John goes on to question, “What other technology could claim this? In fact, the UK’s first ‘modern’ closed loop borehole GSHP installation has recently turned 20 years of age with heat pump and borehole still going strong. Some systems in Sweden are much older than this. Power stations producing low-carbon electricity to drive heat pumps in every home and business is how we should see the future in the UK – not hopeful gambling on the price of oil!”

Don’t gamble on the price of oil!

Don't gamble on the price of oil.

Don’t gamble on the price of oil.

Recent major falls in the price of oil, and to a lesser extent gas, has made headlines suggesting that this might spell the end of the need for renewables. However, it was only one year ago that ‘experts’ predicted oil at $200 per barrel. Nobody forecast today’s $60 barrel. This amply demonstrates the volatility of the fossil fuel market. Although many businesses will welcome a temporary reduction in fuel costs, Carbon Zero Consulting would not recommend building your long term strategy around an endless supply of cheap fossil fuel!

The number of projects considering Ground Source Heat Pump (GSHP) technology is on the rise. There is no doubt that a well-designed GSHP scheme provides the most efficient means to obtain renewable heating and cooling. With RHI payments for Biomass (of 199kW and less) reducing again in January; the returns from GSHP installations looks very inviting. Heat pump technologies maximise the delivery of heat (and cool) for a given amount of input power. Power stations producing low-carbon electricity to drive heat pumps in every home and business is how we should see the future in the UK – not hopeful gambling on the price of oil!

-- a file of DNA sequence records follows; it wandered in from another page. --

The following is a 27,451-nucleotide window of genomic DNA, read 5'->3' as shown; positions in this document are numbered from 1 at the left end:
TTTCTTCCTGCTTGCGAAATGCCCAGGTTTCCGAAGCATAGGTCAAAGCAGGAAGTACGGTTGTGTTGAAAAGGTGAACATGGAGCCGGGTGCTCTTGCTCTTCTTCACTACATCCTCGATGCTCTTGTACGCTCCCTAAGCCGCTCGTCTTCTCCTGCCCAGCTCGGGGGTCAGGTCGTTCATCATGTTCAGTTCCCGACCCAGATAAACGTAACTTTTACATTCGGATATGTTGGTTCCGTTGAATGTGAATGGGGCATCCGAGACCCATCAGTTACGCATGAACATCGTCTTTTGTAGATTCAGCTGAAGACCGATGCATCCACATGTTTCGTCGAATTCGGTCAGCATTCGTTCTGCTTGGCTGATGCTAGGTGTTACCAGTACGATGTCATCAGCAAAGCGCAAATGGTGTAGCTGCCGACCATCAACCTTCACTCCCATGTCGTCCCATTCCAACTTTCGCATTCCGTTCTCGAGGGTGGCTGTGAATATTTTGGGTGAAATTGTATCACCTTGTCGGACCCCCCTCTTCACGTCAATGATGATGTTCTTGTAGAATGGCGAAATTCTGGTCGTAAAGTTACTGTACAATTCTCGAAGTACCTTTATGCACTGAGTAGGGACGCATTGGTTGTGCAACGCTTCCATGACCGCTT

To Frac or not to Frac?

As a Renewable Energy consultancy, we should probably be firmly opposed to Shale gas exploration in the UK.

At Carbon Zero Consulting, we believe that for the next 30 – 40 years, while renewable and nuclear power technology capacity is expanded, there will be a major gap in readily available power generation capacity as old, dirty coal power generation is phased out.

Gas is the best option to provide instant cover for renewable energy generation during those times when the wind doesn’t blow and the sun doesn’t shine!

It is surely a better option for the UK to develop its own shale gas resources rather than shipping-in gas from Qatar, Russia or from USA shale gas?

Shale gas exploration should only proceed IF there is a thorough program of environmental baseline assessment and real-time monitoring of groundwater quality during exploration and production of shale gas.

Carbon Zero Consulting has a strong background in groundwater monitoring issues (as well as experience of the oil and gas sector). We aim to provide expertise in monitoring groundwater and shale gas activity in addition to water supply and treatment – provided the government has not entirely disbanded relevant sections of the Environment Agency and other means of regulation in the meantime!!